Pop culture obsessives writing for the pop culture obsessed.
Pop culture obsessives writing for the pop culture obsessed.

The West Wing: "Pilot"

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Unlike probably every other person alive, my first experience with Aaron Sorkin came a few years ago, when I started watching Studio 60 On The Sunset Strip. Don't get me wrong: I knew who the man was, and had heard many a tale of the glory of The West Wing (and had even caught a stray episode or two, in passing, that my roommate would watch in reruns), but somehow I had avoided everything having to do with the man until that ill-fated show-within-a-show. And lordy lord, I found that show insufferably stuffy (at least after the first two or so episodes)—especially that Matt character, played by Matthew Perry. Here was this egomaniac on a "tortured genius" kick, bringing everyone around him into his spiral of self-indulgence and self-hate. God, what an unlikeable dick.

Then someone told me that the character of Matt was based on Sorkin himself, and I think that's where the problem started.

Just last summer, I plowed through the entire series of Sports Night, hoping it would redeem Sorkin to me. But while I absolutely fell head-over-heels for the second half of the first season—especially the heartbreaking drama between Dan and Rebecca—the second season really dragged, as well as suffered from something I had noticed on Studio 60 that bothered me. I don't know how best to put it other than to call it, "Hey, look how zippy and clever I can be" dialogue. (For an example, may I direct you to Casey and Dana's odd "date rule" that still sticks out to me as one of the show's biggest missteps.) This problem is what really made Studio 60 borderline unwatchable near the end; each line was saturated with asides and witticisms, I forgot what they were talking about.

But though I had mixed feelings about it, Sports Night did encapsulate some of the things I love most about television—specifically, that the show transcended its genre. Even if you hate sports reporting, this show at least attempted to make you care about sports reporting. This is why preemptively dismissing Battlestar Galactica or Friday Night Lights because you're not a fan of sci-fi or football is ridiculous. As always, the best art draws you into its world, and by the time you leave you'll have gained an intense understanding of where that artist was coming from. In fact, Sports Night tried so hard to convince people it wasn't just about sports reporting that they even ran posters claiming, "It's about sports, the same way Charlie's Angels was about law enforcement."

And so begins my first journey through The West Wing, a show even the fiercest Sorkin detractors claim is his finest work. I've been counting down the days until this blog begins, simply because even mentioning its existence seems to get people excited; most even go so far as to start quoting me their favorite episodes and lines, for which I have zero context right now. A friend of mine, even, started watching a mere four days before me, and is already done with season one and well on his way to completing season two. I'm expecting it to be difficult to limit myself to only a few episodes a week.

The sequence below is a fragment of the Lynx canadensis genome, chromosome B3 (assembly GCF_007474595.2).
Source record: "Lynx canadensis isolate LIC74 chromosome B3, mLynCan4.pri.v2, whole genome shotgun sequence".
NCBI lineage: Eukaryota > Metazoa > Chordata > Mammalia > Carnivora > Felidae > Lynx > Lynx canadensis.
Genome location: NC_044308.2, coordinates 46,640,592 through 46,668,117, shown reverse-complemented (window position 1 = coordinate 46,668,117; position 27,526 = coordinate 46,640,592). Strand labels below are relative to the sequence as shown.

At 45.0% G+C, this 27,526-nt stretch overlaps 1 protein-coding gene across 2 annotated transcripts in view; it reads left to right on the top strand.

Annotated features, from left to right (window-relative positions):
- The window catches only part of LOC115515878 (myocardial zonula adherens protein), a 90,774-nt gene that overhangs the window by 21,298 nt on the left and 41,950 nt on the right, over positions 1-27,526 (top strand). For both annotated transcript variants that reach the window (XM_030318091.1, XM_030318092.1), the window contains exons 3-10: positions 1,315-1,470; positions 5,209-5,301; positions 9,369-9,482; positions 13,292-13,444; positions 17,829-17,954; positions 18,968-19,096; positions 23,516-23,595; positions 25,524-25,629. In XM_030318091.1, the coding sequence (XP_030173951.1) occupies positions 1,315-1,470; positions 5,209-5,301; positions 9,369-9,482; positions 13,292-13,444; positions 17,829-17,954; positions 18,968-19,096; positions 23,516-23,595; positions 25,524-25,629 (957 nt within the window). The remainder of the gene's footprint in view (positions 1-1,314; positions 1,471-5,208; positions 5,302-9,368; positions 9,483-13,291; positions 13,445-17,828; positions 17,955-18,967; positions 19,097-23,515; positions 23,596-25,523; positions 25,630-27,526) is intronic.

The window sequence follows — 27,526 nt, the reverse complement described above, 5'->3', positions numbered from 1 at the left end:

Especially after even just the first scene of the pilot, which had me hooked almost instantly. Like Mad Men (though obviously this show did it first), we open on a smoky bar—and just as Don Draper was trying to get some work done, in the form of scrawled notes on a napkin, we see Sam Seaborn (Rob Lowe) having a work-related chat with a reporter. It's about his coworker Josh Lyman (Bradley Whitford), who apparently did something pretty bad, and is about to get fired. But talk can only continue for so long before Sam needs to turn his mind elsewhere, and he starts up a flirtation with a woman staring him down from across the bar (Lisa Edelstein, pre-Cuddy). And he's not the only one who needs a distraction from the daily grind: Cut to Leo McGarry (John Spencer), who's distracted by a typo he finds in the New York Times daily crossword; then a shot of CJ Cregg (Allison Janney) jogging on a treadmill, telling her cute neighbor all about how she does have a life, just a meticulously structured one. She can, say, go for a jog from 5-6am, and pick up boys in the process. You know, like normal people do. (This one scene says so much about her character, in so little time.)

But then she gets a page that immediately springs her, and the rest of the crew, back to reality: POTUS hit a tree with his bike. POTUS, as Sam explains to his one-night-stand, isn't a stupidly named friend, but an acronym for his boss. The President Of The United States.